Fast forward to spring of 2013. The Phoenix Suns are now looking at the cream of the crop in the draft while suffering through the cost of acquiring a top pick: lots and lots of losing.
This is unfamiliar territory. The Suns are used to winning, and have publicly stated they would rather be competitive year-in-year-out than attend the Draft Lottery proceedings. To wit, the Phoenix Suns have the fourth-highest winning percentage in NBA history and have the 10th-most wins in NBA history. The Suns have qualified for the playoffs in a whopping 29 of those 45 seasons.
But of all the top-10 teams in NBA history, the Suns stand out with their inability to finish the job. They have won their division just 6 times, made 2 NBA Finals and have no championships on their resume.
The Phoenix Suns have never had the top overall selection in the NBA draft. They have drafted #2 overall twice in their history, taking Neal Walk (after losing a coin flip for Hall of Famer Lew Alcindor/Kareem Abdul Jabbar) and Armen Gilliam (taken just after Hall of Famer David Robinson).
That's it. No top-5 picks since 1987.
Shawn Marion was a #9 pick, as was Amare Stoudemire. There was Tim Perry at #7. William Bedford at #6.
The last 22 seasons have seen the following players lead their teams to more than one championship: Michael Jordan (6 rings, #3 overall), Hakeem Olajuwon (2 rings, #1 overall), Shaquille O'Neal (4 rings, #1 overall), Tim Duncan (4 rings, #1 overall), Kobe Bryant (5 rings, #13 overall) and Dwyane Wade (2 rings, #5 overall).
Of those only Shaq was acquired via free agency. The rest were drafted and kept.
Note the Shaquille O'Neal won his 4 rings only by teaming up with Kobe (3) and Dwyane (1). He did not do it alone. Jordan had Scottie Pippen (#5 in his own draft). Duncan started with David Robinson (#1 in his own draft). Wade had Shaq and LeBron James (#1 in his own draft). Kobe had Shaq for 3 of his 5 rings.
These 6 guys account for 19 of the last 22 championships in the NBA.
Jordan, Olajuwon, Duncan and Wade were drafted by their team's own draft pick. Kobe was acquired via a draft-day trade with Charlotte. Shaquille O'Neal was signed as a free agent from Orlando.
One-time winning teams include the 2004 Detroit Pistons (no franchise star), the 2007 Boston Celtics (3 stars, but no one franchise player) and the 2011 Dallas Mavericks (franchise player Dirk Nowitzki).
That's it. Three. Three championships won without a multi-ring franchise player at the helm in the last 22 years (since 1991).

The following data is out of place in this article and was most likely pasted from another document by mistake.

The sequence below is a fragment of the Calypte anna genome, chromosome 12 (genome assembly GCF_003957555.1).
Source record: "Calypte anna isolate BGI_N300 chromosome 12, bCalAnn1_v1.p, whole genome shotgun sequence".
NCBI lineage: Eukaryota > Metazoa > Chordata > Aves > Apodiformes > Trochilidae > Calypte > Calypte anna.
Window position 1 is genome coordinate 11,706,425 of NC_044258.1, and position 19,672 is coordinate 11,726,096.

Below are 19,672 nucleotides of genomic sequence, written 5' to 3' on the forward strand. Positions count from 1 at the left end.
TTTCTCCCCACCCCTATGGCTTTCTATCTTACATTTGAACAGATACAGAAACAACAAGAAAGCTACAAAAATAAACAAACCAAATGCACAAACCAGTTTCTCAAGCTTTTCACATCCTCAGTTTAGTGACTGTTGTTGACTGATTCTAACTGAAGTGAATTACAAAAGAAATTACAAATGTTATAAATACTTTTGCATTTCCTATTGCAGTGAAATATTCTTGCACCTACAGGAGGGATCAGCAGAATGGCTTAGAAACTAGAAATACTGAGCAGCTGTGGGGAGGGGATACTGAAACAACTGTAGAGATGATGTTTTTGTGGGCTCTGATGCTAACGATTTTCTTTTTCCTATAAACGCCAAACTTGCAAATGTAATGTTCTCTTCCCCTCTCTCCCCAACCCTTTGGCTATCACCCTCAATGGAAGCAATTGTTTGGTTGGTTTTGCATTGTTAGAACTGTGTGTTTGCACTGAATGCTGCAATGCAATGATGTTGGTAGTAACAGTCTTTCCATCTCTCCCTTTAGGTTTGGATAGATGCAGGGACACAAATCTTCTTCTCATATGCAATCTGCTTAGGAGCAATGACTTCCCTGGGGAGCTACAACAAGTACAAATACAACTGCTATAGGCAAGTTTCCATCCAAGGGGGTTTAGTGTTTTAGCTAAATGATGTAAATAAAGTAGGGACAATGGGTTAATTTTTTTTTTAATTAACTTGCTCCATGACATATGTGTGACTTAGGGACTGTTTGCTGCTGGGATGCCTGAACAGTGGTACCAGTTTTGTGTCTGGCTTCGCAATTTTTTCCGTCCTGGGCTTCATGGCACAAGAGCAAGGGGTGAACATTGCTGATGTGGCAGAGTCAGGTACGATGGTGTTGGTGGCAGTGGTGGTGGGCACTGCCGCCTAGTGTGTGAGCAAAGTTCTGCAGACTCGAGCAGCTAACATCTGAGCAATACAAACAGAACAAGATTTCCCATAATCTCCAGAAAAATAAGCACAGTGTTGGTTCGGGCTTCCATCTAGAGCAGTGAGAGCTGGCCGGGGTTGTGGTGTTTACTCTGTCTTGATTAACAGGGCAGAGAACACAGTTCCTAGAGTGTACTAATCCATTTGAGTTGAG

Pretty obvious that you need at least that one guy, and that one guy must be acquired via your draft pick.
OKC acquired the #11 overall pick in the 2010 draft because they were willing to absorb a $5 million contract into their available cap space from a team desperate to shed payroll (New Orleans). In the past, they also acquired 2 unprotected first-rounders from the Suns to absorb Thomas' 8 mill. Those *could* have been high picks, but lucky for the Suns they weren't.
Utah Jazz acquired the #9 overall pick in the 2011 draft in a trade from years prior (involving the Suns, no less).
In 2010, Washington traded their #5 overall pick to Minnesota for a couple of warm bodies in their ill-fated attempt to bring in veterans for a playoff push. Minny drafted Ricky Rubio, their future franchise point guard.
Three years ago, the Celtics traded their #5 overall pick to Seattle for Ray Allen and a bad contract or two.
Remember, Kobe was drafted #13 overall via a draft-day trade and the Suns acquired PG Kevin Johnson (#7 overall) from Cleveland for Larry Nance back in 1987. So these high picks *could* turn out to be franchise-changing players.
Utah had that unprotected 2010 pick for years from New York. It could have been a low pick (which the Knicks were banking on), but there was a chance the Jazz could have won the lottery with it too. Though John Wall, the clear #1 in 2010, wouldn't necessarily have fit alongside Deron Williams, that would have allowed them to move on from Williams even faster.
Lottery balls and coin flips have never gone the Suns way. The Suns, for their part, *almost* got Lew Alcindor in 1969. And they *almost* got David Robinson in 1987.
More recently, the Suns *almost* got a #6 draft pick (would have been used to take Joakim Noah) in the summer of 2007. They had Atlanta's top-3-protected pick. Unfortunately, Atlanta kept it by lucking into the #3 pick (taking Al Horford). The Suns had won 62 games that year and *almost* got the guy they needed in Joakim Noah that *could* have propelled them to a ring or two.
This year, it's possible that the Suns acquired 1 or even 2 lottery picks from the Los Angeles Lakers in the Nash trade. Those picks are potentially gold to a team needing lots of young talent.
If the Phoenix Suns want to win a championship some day, they need luck and high draft picks to do it.
The Suns are no longer on that playoff bubble of mediocrity. It's time to strike with young talent via the draft. Sure, there's no sure-fire franchise player in this upcoming draft, but the Suns need the best talent period. And any Top-5 pick is better than anyone on this current roster, and a LOT cheaper than anyone acquired via trade or free agency.